The question is: why is the overall education provided by state schools generally not comparable to that in the private sector. The quality of teaching staff and the personal commitment of each teacher may be comparable. Facilities vary, but in many state schools they are comparable. It is quality of leadership, in school administration and in guidance provided by education authorities, where the problem seems to lie.
As an example, response to the Covid pandemic was more effective in the private school sector than in most state schools, which is not explicable by differing financial resources. Council-controlled education authorities seem hamstrung by a culture of ‘not getting it wrong’, rather than ‘getting it right’. The resulting weak leadership, a dither when faced with the unfamiliar, puts state school pupils at a disadvantage.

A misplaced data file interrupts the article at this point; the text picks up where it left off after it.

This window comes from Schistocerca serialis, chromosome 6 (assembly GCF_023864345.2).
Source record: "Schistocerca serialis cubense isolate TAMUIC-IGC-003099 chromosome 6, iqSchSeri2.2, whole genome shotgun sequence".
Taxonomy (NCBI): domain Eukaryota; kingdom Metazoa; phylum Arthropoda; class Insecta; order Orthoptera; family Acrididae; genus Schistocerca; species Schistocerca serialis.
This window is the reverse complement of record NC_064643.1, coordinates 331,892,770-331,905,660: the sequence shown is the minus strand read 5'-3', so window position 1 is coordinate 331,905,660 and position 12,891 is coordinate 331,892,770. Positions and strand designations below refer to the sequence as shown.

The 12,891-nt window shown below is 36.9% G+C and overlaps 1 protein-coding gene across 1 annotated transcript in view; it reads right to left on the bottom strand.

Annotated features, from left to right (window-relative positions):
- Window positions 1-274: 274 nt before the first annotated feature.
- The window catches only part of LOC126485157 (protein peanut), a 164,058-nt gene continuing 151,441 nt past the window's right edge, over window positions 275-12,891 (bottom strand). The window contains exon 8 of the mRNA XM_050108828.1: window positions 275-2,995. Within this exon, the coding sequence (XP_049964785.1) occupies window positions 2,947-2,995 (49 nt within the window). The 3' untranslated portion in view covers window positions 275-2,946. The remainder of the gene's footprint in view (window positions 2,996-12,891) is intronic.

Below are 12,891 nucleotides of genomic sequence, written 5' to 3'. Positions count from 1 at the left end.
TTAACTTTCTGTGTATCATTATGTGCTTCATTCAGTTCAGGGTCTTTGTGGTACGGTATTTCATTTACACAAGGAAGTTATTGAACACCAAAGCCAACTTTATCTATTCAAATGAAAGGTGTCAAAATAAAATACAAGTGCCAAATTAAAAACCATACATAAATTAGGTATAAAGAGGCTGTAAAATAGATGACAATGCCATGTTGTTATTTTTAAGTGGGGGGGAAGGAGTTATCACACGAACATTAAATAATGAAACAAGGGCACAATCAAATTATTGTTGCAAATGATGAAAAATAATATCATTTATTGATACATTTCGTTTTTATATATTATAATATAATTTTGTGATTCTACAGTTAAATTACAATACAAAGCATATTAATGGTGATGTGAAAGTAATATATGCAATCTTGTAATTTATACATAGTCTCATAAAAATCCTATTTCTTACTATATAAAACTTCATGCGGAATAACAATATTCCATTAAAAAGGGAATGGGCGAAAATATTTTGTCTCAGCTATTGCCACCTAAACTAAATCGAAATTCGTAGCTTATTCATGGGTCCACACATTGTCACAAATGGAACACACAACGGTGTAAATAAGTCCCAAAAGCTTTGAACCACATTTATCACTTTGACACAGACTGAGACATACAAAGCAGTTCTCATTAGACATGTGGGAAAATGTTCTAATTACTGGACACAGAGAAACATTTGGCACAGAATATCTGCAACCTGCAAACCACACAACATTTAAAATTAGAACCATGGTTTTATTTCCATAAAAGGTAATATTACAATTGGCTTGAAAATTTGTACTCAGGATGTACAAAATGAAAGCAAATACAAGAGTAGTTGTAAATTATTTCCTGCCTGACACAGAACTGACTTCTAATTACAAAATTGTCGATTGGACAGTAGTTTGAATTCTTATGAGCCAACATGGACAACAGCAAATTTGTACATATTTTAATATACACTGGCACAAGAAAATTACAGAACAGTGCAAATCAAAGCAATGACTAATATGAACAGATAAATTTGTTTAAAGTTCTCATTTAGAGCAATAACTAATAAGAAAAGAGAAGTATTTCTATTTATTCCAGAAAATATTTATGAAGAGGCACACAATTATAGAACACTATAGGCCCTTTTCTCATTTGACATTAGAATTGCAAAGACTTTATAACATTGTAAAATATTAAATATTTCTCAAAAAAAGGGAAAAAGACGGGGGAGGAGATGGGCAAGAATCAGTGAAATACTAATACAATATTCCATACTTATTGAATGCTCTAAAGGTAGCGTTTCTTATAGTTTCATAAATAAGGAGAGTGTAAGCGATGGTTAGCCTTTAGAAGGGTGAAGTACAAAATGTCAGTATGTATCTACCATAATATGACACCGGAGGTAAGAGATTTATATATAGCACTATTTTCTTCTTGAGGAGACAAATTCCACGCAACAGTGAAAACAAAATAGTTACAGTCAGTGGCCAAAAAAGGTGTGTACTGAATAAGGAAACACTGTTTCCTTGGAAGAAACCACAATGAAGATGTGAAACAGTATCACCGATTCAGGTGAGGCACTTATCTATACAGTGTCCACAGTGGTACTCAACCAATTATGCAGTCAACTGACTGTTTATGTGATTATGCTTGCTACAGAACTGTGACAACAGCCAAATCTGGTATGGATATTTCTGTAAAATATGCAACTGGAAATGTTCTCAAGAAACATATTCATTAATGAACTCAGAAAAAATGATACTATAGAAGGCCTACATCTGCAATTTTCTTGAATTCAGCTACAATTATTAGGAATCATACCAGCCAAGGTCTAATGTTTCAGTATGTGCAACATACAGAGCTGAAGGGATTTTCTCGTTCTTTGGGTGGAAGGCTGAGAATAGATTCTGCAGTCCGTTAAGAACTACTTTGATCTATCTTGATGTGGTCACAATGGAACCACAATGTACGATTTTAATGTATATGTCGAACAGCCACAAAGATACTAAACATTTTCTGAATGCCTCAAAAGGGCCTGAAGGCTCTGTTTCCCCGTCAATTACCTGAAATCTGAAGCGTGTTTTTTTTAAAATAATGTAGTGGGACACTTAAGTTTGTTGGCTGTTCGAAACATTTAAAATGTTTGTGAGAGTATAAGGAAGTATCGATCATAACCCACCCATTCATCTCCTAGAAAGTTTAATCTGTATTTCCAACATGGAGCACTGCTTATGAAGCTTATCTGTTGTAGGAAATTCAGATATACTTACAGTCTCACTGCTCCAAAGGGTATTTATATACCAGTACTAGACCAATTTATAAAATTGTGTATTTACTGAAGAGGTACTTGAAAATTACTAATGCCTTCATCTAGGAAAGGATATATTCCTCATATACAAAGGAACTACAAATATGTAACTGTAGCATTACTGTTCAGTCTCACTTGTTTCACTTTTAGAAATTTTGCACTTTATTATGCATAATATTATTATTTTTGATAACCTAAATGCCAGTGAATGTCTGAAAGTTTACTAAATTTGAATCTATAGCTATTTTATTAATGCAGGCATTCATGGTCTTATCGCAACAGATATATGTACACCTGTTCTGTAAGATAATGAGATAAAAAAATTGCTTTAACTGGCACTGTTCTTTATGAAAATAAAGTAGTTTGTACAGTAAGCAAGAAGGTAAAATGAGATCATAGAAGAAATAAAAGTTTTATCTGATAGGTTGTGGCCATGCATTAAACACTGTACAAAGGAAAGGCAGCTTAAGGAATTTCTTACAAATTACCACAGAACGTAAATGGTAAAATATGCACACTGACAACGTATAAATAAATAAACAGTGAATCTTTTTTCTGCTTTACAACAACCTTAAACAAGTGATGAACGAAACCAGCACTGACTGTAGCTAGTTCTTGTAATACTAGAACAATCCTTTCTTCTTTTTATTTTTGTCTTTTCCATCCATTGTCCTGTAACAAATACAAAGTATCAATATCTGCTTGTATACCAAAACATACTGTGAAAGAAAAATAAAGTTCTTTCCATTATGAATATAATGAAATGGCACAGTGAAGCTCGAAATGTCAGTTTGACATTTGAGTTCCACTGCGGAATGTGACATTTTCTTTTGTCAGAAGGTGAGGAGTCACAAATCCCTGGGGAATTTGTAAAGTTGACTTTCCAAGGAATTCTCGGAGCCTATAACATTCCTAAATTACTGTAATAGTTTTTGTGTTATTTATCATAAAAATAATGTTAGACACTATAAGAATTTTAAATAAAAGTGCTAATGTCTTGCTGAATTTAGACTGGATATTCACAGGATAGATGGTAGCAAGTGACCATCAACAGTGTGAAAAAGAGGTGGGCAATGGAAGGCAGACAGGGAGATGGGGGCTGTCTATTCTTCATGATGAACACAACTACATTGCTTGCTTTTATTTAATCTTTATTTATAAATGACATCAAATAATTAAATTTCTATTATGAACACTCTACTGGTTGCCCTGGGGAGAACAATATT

The case to continue charitable status may be weak, as unequal pupil opportunity undoubtedly contributes to social inequality. But, before any change to their charitable status is made, the financial and other implications need to be researched and evaluated. Below are questions that require answers before any removal of charitable status from private schools should be considered:
- Are there adverse economic and social consequences, locally or nationally?
- To what extent are fee paying schools dependent on their charitable status?
- How do fee-paying schools contribute to their wider communities?
- How could this contribution be beneficially expanded?
- Which schools and where may close as a result